W. Germano and K. Nicholls, "Syllabus: The Remarkable, Unremarkable Document that Changes Everything" (Princeton UP, 2020)


Do you teach, or do you care about education? Then you have to read this book. At turns radical in the interventions it proposes in educational practice, at turns perspicacious in the views it opens on the act of teaching, at turns inspirational in the words it drops in the teacher's ear, Syllabus: The Remarkable, Unremarkable Document that Changes Everything (Princeton UP, 2020) belongs in every teacher's hand, as well as in the hands of many an administrator and policymaker.

William Germano's and Kit Nicholls's idea to tag an entire pedagogy to one single document is brilliant, and it's brilliant because the document deserves the attention. As any college instructor and also many high school teachers will know, the syllabus kicks off the academic season, fills in as the rulebook and the referee, and presents that scoreboard of disciplinary knowledge called the reading list. Germano and Nicholls have much to say about all these functions of one remarkable and unremarkable document, much that is new and much that was already there but has now been put in new light; and more importantly, William Germano and Kit Nicholls say much, much more. In fact, every line of the syllabus becomes for them an opportunity to consider and discuss just what teachers want and (more to the point) just what their students want. Aligning these two in the interests of learners is one of the books many achievements.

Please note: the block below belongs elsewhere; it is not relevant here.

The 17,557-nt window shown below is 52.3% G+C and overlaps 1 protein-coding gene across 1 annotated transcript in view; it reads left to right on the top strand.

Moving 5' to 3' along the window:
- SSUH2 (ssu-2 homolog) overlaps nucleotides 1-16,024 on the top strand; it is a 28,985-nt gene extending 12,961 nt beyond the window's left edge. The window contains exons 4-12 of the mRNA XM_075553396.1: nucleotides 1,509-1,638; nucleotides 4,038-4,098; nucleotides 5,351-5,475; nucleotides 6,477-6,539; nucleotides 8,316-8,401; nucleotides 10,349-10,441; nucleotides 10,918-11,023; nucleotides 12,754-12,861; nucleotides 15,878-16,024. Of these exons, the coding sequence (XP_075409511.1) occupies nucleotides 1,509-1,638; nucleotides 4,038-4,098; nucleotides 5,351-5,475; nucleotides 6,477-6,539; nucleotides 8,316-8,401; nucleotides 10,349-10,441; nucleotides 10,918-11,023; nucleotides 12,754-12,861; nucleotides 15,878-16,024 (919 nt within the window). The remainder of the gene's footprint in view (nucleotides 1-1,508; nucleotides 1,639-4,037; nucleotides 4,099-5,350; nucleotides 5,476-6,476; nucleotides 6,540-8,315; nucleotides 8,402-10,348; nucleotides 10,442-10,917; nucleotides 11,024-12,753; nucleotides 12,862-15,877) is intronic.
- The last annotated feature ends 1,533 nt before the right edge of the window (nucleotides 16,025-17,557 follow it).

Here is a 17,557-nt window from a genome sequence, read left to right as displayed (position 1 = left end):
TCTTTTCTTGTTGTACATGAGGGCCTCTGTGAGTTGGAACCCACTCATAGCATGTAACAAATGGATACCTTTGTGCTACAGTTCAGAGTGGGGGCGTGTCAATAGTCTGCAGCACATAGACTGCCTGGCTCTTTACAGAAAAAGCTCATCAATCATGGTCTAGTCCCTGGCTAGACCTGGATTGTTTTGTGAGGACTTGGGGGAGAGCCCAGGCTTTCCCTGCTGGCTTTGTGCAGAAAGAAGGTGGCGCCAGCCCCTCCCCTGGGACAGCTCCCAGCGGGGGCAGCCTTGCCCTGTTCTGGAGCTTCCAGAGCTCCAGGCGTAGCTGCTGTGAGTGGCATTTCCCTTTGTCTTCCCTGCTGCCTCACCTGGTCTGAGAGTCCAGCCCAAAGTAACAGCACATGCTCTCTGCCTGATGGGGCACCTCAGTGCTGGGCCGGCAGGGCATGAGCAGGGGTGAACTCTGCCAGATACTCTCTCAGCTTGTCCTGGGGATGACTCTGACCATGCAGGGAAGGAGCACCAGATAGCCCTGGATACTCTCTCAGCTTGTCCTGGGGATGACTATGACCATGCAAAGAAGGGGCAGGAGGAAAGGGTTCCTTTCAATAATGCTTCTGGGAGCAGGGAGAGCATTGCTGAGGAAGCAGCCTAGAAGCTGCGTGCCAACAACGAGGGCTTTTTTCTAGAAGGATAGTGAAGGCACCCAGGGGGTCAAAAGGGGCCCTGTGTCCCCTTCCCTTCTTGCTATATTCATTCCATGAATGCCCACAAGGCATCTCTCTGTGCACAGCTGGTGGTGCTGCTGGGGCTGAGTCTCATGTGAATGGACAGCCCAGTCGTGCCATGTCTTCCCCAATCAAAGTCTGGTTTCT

The book is not a how-to guide because, like all good books about such essentially human activities as parenting or writing or (as here) teaching and learning, Syllabus takes the wide view and Syllabus covers all the details: collaboration and community, schedules and heightened moments of learning, the citizen of the classroom, the optimal assignment, and the studied improvisation required to the teacher who would learn together with a classroom of students. These are just a few of William Germano's and Kit Nicholls's concerns in their book Syllabus, a book about what teaching looks like when teaching turns into learning.

Daniel Shea heads Scholarly Communication, a Special Series on the New Books Network. Daniel is Director of the Writing Program at Heidelberg University, Germany. Just write writingprogram@zsl.uni-heidelberg.de

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Daniel Shea

I am committed to helping scientists write at their best. To this end, I founded the Graduate Communication Services, Karlsruhe Institute of Technology, Germany. Here I work in the unique role of textician. Want to know more? Contact me at daniel.shea@kit.edu
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